By Stephen Lubben, Seton Hall University School of Law
Derivatives themselves were likely at most a secondary cause of the Lehman’s collapse, and played a more central role in other firms caught up in the financial crisis, like AIG. But the late Harvey Miller suggested that derivatives were responsible for a massive loss in value suffered by Lehman post-bankruptcy. Bryan P. Marsal, the Lehman estate administrator, likewise asserted that as much as $75 billion in value was destroyed, largely as a result of the sudden termination of Lehman’s derivatives book.
The singular losses caused by Lehman’s derivative portfolio to Lehman’s bankruptcy estate come from these safe harbors and the system of closeout netting the safe harbors support. While the safe harbors have been thoroughly studied and debated in the abstract, a close look at Lehman’s experience provides important insights for the future.
In particular, the largest part of Lehman’s derivative portfolio shows how financial institutions will suffer when resolution is attempted in the traditional bankruptcy system, despite the Dodd-Frank Act’s professed preference for “normal” bankruptcy process over specialized insolvency regimes like the new “Orderly Liquidation Authority.”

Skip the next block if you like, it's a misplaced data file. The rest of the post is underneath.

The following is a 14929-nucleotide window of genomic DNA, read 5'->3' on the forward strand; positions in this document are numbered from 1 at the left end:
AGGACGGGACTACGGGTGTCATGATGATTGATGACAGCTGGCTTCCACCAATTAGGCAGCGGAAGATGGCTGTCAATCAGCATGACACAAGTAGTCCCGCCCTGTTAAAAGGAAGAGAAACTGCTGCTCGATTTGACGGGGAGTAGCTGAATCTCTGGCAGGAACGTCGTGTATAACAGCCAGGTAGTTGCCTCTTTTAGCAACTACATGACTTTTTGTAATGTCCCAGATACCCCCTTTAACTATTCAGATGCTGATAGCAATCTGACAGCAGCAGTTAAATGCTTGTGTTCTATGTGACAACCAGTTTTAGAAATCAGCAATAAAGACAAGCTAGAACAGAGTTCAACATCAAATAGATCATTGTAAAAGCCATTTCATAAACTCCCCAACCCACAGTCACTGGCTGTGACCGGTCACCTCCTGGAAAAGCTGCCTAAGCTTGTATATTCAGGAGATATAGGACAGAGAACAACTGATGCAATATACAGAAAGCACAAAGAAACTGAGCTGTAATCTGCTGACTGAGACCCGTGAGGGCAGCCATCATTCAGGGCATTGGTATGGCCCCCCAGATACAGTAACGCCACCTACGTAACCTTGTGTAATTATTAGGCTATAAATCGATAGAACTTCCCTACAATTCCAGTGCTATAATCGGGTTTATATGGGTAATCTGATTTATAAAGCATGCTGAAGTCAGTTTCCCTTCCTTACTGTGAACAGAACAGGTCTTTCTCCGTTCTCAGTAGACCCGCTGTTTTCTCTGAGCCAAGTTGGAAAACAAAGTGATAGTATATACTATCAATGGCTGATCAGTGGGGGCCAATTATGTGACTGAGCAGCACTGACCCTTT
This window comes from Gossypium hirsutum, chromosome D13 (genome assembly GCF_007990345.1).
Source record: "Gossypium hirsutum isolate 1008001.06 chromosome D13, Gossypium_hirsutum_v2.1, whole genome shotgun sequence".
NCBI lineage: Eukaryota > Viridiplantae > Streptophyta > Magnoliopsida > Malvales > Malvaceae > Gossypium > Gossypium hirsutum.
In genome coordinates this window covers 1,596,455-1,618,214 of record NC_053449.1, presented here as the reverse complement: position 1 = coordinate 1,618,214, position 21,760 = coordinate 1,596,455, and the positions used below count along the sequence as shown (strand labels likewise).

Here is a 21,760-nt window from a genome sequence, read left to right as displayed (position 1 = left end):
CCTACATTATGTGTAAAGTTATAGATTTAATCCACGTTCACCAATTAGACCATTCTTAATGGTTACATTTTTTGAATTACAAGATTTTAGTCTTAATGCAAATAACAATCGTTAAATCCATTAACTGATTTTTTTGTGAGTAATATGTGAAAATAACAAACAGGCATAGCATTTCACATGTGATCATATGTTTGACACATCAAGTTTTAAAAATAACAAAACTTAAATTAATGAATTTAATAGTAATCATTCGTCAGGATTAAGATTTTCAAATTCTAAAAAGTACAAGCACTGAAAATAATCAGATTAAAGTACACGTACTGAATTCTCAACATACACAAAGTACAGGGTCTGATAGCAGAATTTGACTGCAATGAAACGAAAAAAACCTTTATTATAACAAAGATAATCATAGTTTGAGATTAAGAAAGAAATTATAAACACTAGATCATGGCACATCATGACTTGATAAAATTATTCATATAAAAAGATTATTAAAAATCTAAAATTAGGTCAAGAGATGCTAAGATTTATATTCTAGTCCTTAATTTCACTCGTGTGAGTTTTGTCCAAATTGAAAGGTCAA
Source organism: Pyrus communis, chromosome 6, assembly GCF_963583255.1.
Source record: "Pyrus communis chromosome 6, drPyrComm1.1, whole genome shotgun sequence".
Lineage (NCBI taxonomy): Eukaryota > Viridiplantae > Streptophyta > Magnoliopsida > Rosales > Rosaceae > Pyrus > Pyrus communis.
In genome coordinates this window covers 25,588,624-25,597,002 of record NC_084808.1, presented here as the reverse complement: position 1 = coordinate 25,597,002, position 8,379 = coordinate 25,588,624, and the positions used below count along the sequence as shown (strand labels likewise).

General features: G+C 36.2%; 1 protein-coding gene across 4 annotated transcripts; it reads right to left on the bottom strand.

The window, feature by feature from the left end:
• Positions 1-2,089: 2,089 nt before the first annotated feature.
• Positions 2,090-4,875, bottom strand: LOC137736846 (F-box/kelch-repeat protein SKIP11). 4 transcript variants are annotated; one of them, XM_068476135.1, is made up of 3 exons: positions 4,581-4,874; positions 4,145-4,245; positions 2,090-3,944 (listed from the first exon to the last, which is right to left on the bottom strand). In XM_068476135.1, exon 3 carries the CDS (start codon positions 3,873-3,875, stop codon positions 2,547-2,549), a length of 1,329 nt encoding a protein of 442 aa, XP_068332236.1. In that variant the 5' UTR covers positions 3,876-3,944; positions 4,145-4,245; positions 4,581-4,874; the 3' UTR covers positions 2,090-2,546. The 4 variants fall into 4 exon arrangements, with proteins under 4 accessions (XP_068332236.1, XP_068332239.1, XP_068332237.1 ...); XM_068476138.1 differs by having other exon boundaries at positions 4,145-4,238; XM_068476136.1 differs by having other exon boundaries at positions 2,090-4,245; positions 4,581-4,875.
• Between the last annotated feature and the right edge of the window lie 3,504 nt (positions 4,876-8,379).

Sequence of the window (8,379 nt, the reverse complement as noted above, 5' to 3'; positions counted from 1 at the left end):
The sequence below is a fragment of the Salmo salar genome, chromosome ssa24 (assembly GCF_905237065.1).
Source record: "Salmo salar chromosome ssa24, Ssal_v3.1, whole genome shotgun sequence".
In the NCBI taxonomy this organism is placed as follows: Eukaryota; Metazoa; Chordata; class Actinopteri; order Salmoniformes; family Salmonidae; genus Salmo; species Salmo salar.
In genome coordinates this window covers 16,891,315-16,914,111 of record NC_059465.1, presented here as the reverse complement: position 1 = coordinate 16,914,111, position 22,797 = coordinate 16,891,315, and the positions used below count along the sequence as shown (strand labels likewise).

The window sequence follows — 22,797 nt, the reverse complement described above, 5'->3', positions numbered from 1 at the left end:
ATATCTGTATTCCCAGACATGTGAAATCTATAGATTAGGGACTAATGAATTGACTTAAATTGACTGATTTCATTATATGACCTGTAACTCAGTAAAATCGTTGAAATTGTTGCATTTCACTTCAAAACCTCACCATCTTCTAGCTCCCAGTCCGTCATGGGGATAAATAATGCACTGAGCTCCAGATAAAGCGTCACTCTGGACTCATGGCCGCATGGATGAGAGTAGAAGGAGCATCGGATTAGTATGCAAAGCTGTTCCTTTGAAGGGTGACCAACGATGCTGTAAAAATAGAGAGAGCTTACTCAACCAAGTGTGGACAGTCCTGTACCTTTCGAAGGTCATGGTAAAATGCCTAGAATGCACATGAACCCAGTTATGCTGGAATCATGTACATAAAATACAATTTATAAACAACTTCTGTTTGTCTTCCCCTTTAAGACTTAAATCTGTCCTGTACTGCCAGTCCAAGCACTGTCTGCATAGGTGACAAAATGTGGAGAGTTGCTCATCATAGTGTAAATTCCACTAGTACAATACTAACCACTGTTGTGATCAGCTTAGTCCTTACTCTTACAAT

And the abrupt closeout of Lehman’s cleared derivatives portfolio by CME, which Lehman’s examiner noted as the source of several obvious losses to the bankruptcy estate, also provides important insights, especially given Dodd-Frank’s strong preference for central clearing going forward.
My paper Lehman’s Derivative Portfolio, written as a chapter for a forthcoming book, looks at both issues, and suggests that the continuation of the safe harbors “as is” renders chapter 11 nonviable for larger financial institutions, and recent contractual attempts to work around the safe harbors are insufficient to solve the problem, while the increased role of clearinghouses in financial institution failures will force regulators to confront difficult choices. In short, the regulators will have to balance two competing systemic risks: the risk of an unruly resolution of the financial institution, balanced against increased risk to the clearinghouse.
The Roundtable has previously posted multiple items on the derivatives safe harbors: on selling Lehman’s derivatives portfolio, systemic risk issues, the safe harbors’ history, two posts on the ISDA derivatives stay protocols (here and here), and on congressional testimony.